[Previous post in this series: Part 1.]

Next post: Part 3.

Author: Atanu Dey


9 thoughts on “The Indian Education System — Part 2”

  1. Agree but have a comment on the last point…the problem with India is that somehow the political class has had a ‘implied consensues’ that mass education and literacy will decimate their interests…if ppl are educated and can take informed judgements, their power to manipulate the masses will erode. So not to enhance the education system is pehaps a concious (and highly pernicious) intent.


  2. Just trying to be contrary. Correlation does not imply causation.

    Why do you thing an educated populace causes an improved economy? It might just be that the leaders of China are enlightened while ours are not. Are you suggesting that a better educated population increases the probability that the change agents of a country are enlightened?

    Also, you haven’t defined what an education means. Is it the ability to read and write a 1000 characters (as in China) or approximately 50 characters (in Indian languages) or 26 characters? Or do you add arithmetic to the mix? Algebra? History? Archeology and anthropology? Music? Dance? Theatre? Geography? Economics? Biology? Physics? Chemistry? Civics and Law? Basic engineering? Computers and computing? etc. At what point would you consider a populace educated?

    Are you planning to address such questions in the future parts of your series? I do enjoy your writing immensely and I’m waiting eagerly for the rest of the series.


  3. The noted historian Bipin Chandra shared this nugget or food fopr thought once: In the 1930’s, India was probably one of the most illiterate populations, and Germany had arguably the world’s most literate and industrially, economically and scientifically advanced population.And yet, Indians chose Gandhi as their leader, and the Germans went for Hitler.Is there some thing to make us think here?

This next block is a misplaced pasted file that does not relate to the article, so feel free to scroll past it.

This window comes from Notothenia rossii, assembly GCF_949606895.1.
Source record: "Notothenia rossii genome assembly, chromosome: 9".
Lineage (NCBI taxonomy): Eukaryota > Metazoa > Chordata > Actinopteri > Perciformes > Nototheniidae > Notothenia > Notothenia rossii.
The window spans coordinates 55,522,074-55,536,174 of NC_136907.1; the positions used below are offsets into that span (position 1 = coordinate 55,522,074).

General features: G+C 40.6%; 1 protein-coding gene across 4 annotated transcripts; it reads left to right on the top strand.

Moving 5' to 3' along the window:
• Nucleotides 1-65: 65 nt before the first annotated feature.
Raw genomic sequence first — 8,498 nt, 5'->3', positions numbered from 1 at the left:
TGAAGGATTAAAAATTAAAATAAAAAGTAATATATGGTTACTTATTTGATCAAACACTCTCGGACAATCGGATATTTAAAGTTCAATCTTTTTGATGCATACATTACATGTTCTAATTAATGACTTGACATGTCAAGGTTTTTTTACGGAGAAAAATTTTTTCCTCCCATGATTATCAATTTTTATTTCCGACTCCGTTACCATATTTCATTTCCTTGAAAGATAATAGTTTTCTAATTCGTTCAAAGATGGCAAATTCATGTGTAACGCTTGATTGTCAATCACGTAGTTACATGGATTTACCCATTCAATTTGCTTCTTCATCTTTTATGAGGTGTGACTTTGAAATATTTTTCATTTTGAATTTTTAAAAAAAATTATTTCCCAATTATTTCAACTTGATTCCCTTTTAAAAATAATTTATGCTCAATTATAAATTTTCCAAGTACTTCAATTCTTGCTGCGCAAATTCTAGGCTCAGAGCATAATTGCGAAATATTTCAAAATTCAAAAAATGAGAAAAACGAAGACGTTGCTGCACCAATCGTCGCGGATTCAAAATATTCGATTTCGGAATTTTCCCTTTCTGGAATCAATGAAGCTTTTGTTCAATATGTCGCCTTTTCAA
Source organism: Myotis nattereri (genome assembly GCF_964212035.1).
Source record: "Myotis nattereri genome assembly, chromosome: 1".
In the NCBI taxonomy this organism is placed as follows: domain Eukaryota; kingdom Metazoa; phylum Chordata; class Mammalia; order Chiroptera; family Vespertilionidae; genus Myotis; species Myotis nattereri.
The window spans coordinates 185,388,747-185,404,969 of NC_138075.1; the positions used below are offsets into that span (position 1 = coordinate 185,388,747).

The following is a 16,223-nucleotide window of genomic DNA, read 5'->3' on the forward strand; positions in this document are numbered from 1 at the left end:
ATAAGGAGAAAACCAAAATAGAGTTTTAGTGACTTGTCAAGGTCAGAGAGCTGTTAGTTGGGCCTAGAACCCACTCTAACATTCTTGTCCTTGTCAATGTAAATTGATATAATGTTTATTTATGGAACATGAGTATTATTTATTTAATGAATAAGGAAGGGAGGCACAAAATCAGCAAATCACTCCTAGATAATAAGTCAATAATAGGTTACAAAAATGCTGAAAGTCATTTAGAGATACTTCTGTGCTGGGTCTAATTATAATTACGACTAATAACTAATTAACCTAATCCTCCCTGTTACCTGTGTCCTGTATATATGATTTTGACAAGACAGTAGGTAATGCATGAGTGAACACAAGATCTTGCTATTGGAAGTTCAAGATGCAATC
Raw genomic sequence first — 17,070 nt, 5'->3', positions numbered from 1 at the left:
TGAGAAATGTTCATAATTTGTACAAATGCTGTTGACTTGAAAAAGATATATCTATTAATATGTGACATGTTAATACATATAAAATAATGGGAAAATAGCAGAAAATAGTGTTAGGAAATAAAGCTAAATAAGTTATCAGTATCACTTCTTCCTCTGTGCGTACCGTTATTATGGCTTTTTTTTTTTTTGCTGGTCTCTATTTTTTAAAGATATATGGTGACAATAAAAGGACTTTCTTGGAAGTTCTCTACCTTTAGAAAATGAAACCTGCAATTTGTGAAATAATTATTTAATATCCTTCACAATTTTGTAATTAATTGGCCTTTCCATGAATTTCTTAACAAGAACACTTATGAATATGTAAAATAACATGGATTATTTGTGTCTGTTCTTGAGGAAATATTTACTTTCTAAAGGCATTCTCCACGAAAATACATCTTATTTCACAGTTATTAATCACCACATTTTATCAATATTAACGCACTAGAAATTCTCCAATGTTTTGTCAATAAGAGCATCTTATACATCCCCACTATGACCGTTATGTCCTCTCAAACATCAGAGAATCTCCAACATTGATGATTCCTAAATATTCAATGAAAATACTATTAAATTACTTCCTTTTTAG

4. @ Kumar:

    Yes. There is something for us to think here. That some Indians are still too egoistic/ignorant to accept our sad state of affairs. No offense meant.



  5. [Following comment posted on behalf of Venkat Nambirajan who was unable to post because of some technical glitch.]

    While I completely agree that Education/Literacy is a must for a country to develop overall, I am also equally baffled by the fact that, many start-ups (including some successful ones) or companies (in the US esp) were/are started by school drop-outs or people who were not interested in studying at all! What motivates them to go forward and start a successful company if they hated education, something that we cherish as a must for a developed economy?

    I don’t mean to say, schools are not necessary, but is there an alternative for our HUGE ILLITERATE population to be more informed without having to get educated or visiting school?!

    Plz if possible address these concerns in your following articles!


  6. @ Kumar

    1. Indians never *chose* Gandhi as their leader. Any kind of a leader in India would have the kinds of mass followings the way Gandhi did. While he was certainly revered, there is no evidence Indians would’ve chosen him as their leader (and thank God we didn’t). There were several others who didn’t exactly see eye-to-eye with Gandhi and I highly doubt he would’ve won a popular election.

    As for Hitler, claiming that the people of Germany ‘elected’ him is dubious at best.

    2. Is your example of an illiterate/ignorant country electing a non-violent leader versus an literate/educated country electing a psychopath supposed to be an argument against development/education?

    I fail to see the factual accuracy, contextual relevance, or the logic behind your statement.


Comments are closed.

%d bloggers like this: